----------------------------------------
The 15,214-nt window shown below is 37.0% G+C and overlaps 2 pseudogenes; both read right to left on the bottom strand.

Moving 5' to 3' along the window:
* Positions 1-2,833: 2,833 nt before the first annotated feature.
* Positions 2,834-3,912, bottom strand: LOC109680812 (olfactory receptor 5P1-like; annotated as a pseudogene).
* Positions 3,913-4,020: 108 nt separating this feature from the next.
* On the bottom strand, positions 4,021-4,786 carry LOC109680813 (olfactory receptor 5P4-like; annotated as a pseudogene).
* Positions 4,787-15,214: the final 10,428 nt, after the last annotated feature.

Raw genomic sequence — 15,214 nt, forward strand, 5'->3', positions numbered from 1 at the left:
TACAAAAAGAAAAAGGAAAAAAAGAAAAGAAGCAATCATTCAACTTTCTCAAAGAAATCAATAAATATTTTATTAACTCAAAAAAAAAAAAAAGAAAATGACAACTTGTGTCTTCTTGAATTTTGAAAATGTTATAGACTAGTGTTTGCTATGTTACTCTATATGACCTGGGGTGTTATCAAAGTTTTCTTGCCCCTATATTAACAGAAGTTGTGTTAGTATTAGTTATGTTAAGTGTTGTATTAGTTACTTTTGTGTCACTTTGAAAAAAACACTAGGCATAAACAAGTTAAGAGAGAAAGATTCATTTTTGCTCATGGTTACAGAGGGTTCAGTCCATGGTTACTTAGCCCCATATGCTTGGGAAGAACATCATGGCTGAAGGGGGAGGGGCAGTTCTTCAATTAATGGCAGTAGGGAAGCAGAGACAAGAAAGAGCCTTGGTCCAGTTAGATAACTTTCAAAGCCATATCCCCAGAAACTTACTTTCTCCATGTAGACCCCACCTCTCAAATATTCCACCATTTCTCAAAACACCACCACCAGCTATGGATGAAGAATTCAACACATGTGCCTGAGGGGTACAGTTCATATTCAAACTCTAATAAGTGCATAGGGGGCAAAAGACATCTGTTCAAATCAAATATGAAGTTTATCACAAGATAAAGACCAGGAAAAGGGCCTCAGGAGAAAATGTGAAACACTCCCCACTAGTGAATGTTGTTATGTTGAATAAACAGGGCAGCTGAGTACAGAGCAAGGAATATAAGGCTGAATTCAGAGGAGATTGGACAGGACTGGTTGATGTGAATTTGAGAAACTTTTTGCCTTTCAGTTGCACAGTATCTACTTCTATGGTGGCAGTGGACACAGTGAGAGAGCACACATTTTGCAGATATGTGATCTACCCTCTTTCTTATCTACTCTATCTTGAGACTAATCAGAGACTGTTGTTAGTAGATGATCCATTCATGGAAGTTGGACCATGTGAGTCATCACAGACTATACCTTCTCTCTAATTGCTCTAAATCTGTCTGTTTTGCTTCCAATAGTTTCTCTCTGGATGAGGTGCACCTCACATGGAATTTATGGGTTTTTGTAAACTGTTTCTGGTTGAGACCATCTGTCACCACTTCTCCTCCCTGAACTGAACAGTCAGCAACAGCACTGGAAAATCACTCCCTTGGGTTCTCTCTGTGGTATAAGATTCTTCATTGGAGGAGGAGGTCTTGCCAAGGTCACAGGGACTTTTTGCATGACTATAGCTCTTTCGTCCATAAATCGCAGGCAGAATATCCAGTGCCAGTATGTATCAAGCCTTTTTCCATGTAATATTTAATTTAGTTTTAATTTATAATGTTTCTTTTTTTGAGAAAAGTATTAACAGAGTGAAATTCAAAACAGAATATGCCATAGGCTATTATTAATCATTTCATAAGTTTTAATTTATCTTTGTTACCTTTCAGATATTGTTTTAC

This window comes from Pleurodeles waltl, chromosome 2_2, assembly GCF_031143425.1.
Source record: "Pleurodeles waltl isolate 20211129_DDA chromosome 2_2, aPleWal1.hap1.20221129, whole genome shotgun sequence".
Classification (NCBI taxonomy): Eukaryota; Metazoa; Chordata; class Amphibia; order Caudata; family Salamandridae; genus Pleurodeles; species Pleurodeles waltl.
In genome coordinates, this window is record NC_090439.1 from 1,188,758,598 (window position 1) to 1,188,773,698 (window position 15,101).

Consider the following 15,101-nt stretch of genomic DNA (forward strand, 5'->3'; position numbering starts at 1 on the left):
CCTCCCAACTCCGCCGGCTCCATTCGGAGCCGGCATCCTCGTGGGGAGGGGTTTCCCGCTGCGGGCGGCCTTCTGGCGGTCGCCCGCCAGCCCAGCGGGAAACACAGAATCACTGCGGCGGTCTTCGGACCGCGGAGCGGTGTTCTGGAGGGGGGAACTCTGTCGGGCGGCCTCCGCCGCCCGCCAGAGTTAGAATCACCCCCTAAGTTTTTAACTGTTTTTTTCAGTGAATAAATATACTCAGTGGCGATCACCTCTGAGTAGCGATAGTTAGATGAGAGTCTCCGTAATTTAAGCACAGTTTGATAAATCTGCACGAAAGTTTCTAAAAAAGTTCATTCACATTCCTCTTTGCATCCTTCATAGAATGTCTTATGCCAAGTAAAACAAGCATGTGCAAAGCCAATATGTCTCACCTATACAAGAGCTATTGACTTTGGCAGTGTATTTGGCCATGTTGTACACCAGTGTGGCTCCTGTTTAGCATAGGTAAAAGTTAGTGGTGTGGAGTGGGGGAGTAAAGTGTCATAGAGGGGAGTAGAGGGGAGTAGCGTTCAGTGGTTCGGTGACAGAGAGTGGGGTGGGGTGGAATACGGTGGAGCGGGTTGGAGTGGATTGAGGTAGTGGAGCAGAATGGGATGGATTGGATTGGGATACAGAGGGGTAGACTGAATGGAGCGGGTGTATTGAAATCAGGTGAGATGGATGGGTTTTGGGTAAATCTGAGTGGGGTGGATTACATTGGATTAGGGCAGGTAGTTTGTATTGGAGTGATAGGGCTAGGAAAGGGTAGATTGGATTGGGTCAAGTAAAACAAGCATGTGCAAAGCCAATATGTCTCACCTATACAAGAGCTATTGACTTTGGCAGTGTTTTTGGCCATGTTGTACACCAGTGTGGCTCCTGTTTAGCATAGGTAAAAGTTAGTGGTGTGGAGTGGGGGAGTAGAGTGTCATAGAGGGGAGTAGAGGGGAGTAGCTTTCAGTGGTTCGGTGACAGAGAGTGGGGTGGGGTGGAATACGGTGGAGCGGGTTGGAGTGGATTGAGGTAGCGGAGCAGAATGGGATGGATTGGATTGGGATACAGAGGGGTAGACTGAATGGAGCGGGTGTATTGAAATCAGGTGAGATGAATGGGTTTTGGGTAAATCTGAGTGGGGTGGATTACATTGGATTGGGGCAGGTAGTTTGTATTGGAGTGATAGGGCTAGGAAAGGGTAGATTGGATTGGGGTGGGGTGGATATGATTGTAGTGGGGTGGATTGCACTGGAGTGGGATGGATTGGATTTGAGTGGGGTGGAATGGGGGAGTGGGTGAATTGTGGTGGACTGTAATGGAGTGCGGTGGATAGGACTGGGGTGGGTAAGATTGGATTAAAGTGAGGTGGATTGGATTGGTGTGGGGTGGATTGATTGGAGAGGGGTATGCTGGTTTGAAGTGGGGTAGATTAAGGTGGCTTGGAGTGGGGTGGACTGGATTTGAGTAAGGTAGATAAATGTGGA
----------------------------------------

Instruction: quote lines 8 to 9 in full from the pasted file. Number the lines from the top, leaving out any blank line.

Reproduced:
Raw genomic sequence — 15,214 nt, forward strand, 5'->3', positions numbered from 1 at the left:
TACAAAAAGAAAAAGGAAAAAAAGAAAAGAAGCAATCATTCAACTTTCTCAAAGAAATCAATAAATATTTTATTAACTCAAAAAAAAAAAAAAGAAAATGACAACTTGTGTCTTCTTGAATTTTGAAAATGTTATAGACTAGTGTTTGCTATGTTACTCTATATGACCTGGGGTGTTATCAAAGTTTTCTTGCCCCTATATTAACAGAAGTTGTGTTAGTATTAGTTATGTTAAGTGTTGTATTAGTTACTTTTGTGTCACTTTGAAAAAAACACTAGGCATAAACAAGTTAAGAGAGAAAGATTCATTTTTGCTCATGGTTACAGAGGGTTCAGTCCATGGTTACTTAGCCCCATATGCTTGGGAAGAACATCATGGCTGAAGGGGGAGGGGCAGTTCTTCAATTAATGGCAGTAGGGAAGCAGAGACAAGAAAGAGCCTTGGTCCAGTTAGATAACTTTCAAAGCCATATCCCCAGAAACTTACTTTCTCCATGTAGACCCCACCTCTCAAATATTCCACCATTTCTCAAAACACCACCACCAGCTATGGATGAAGAATTCAACACATGTGCCTGAGGGGTACAGTTCATATTCAAACTCTAATAAGTGCATAGGGGGCAAAAGACATCTGTTCAAATCAAATATGAAGTTTATCACAAGATAAAGACCAGGAAAAGGGCCTCAGGAGAAAATGTGAAACACTCCCCACTAGTGAATGTTGTTATGTTGAATAAACAGGGCAGCTGAGTACAGAGCAAGGAATATAAGGCTGAATTCAGAGGAGATTGGACAGGACTGGTTGATGTGAATTTGAGAAACTTTTTGCCTTTCAGTTGCACAGTATCTACTTCTATGGTGGCAGTGGACACAGTGAGAGAGCACACATTTTGCAGATATGTGATCTACCCTCTTTCTTATCTACTCTATCTTGAGACTAATCAGAGACTGTTGTTAGTAGATGATCCATTCATGGAAGTTGGACCATGTGAGTCATCACAGACTATACCTTCTCTCTAATTGCTCTAAATCTGTCTGTTTTGCTTCCAATAGTTTCTCTCTGGATGAGGTGCACCTCACATGGAATTTATGGGTTTTTGTAAACTGTTTCTGGTTGAGACCATCTGTCACCACTTCTCCTCCCTGAACTGAACAGTCAGCAACAGCACTGGAAAATCACTCCCTTGGGTTCTCTCTGTGGTATAAGATTCTTCATTGGAGGAGGAGGTCTTGCCAAGGTCACAGGGACTTTTTGCATGACTATAGCTCTTTCGTCCATAAATCGCAGGCAGAATATCCAGTGCCAGTATGTATCAAGCCTTTTTCCATGTAATATTTAATTTAGTTTTAATTTATAATGTTTCTTTTTTTGAGAAAAGTATTAACAGAGTGAAATTCAAAACAGAATATGCCATAGGCTATTATTAATCATTTCATAAGTTTTAATTTATCTTTGTTACCTTTCAGATATTGTTTTAC